"It seems sufficient to cite Marbury v. Madison, 1 Cranch 137, 170, 2 L.Ed. 60; Spalding v. Vilas, 161 U.S. 483, 498, 16 S.Ct. 631, 637, 40 L.Ed. 780; Alzua v. Johnson, 231 U.S. 106, 34 S.Ct. 27, 58 L.Ed. 142; State of Louisiana v. McAdoo, 234 U.S. 627, 663, 34 S.Ct. 938, 940, 58 L.Ed. 1506; Perkins v. Lukens Steel Co., 310 U.S. 113, 131, 60 S.Ct. 869, 878, 84 L.Ed. 1108."
"It is unnecessary to define, apart from this case, precisely where discretion ends. It is enough to hold, as we do, that the `discretionary function or duty' that cannot form a basis for suit under the Tort Claims Act includes more than the initiation of programs and activities. It also includes determinations made by executives or administrators in establishing plans, specifications or schedules of operations. Where there is room for policy judgment and decision there is discretion. * * *"
It was then pointed out that the Cabinet-level decision to institute the fertilizer export program was a discretionary act; that the basic "Plan" for the production of FGAN was drafted by the Office of the Field Director of Ammunition Plants in June, 1946, prior to beginning production. It was further stated that each of the specific acts of negligence charged in the manufacture of FGAN was in accordance with and done under specifications and directions set forth in the basic Plan for the production of fertilizer. Each of the acts looked upon as negligence was directed by this Plan. The Court concluded as follows, 346 U.S. at page 42, 73 S.Ct. at page 971:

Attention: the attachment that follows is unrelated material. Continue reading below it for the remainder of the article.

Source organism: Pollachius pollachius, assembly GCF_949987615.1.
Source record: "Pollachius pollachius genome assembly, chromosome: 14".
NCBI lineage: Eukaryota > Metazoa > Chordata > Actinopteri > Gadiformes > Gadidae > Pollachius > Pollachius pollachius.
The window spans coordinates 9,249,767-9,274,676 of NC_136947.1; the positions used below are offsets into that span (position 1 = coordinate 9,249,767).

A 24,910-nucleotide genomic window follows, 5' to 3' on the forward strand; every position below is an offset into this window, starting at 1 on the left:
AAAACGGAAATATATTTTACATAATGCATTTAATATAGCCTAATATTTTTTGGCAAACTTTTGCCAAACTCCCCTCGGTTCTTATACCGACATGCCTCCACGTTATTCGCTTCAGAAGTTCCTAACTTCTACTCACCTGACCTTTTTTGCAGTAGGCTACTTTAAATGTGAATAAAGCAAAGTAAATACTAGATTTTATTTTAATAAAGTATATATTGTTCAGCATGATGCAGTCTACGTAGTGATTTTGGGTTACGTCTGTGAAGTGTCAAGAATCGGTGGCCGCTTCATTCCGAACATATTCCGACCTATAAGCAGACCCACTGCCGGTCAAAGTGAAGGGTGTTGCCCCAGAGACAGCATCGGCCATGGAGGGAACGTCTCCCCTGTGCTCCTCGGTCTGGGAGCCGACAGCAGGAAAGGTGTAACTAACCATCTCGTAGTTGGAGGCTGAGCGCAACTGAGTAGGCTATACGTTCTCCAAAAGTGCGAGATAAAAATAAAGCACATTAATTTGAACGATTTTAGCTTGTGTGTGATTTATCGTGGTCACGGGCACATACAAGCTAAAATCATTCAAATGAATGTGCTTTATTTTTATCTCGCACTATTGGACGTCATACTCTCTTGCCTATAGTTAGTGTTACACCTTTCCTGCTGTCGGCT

"In short, the alleged `negligence' does not subject the Government to liability. The decisions held culpable were all responsibly made at a planning rather than operational level and involved considerations more or less important to the practicability of the Government's fertilizer program."
We may fairly infer from the statement just quoted that the United States is liable for the negligence of its employees at the operational level, where there is no "room for policy judgment and decision." This leads us to the Government's argument that the negligence charged against the tower operators is the same as that charged against the Coast Guard in the Dalehite case, which the Supreme Court held was not actionable because of the discretionary exception. We quote in the margin the Supreme Court's disposition of the alleged negligence of the Coast Guard.
346 U.S. at pages 42-43 and 44, 73 S.Ct. at pages 971-972:
"The findings of negligence on the part of the Coast Guard in failing to supervise the storage of the FGAN, and in fighting the fire after it started, were rejected by a majority of the Court of Appeals. [Dalehite v. United States, 5 Cir.] 197 F.2d at 777, 780, 781. We do not enter into an examination of these factual findings. We prefer, again, to rest our decision on the Act.
"The District Court's holding that the Coast Guard and other agencies were negligent in failing to prevent the fire by regulating storage or loading of the fertilizer in some different fashion is like his specific citations of negligence discussed above. They are classically within the exception. `The power to adopt regulations or by-laws * * * for the preservation of the public health, or to pass ordinances prescribing and regulating the duties of policemen and firemen * * * are generally regarded as discretionary, because, in their nature, they are legislative.' Weightman v. Corporation of Washington, 1 Black 39, 49, 17 L.Ed. 52. The courts have traditionally refused to question the judgments on which they are based. Zywicki v. Jos. R. Foard Co., D.C., 206 F. 975; Gutowski v. Mayor of Baltimore, 127 Md. 502, 96 A. 630; State of Maryland to use of Goralski v. General Stevedoring Co., D.C., 213 F. 51.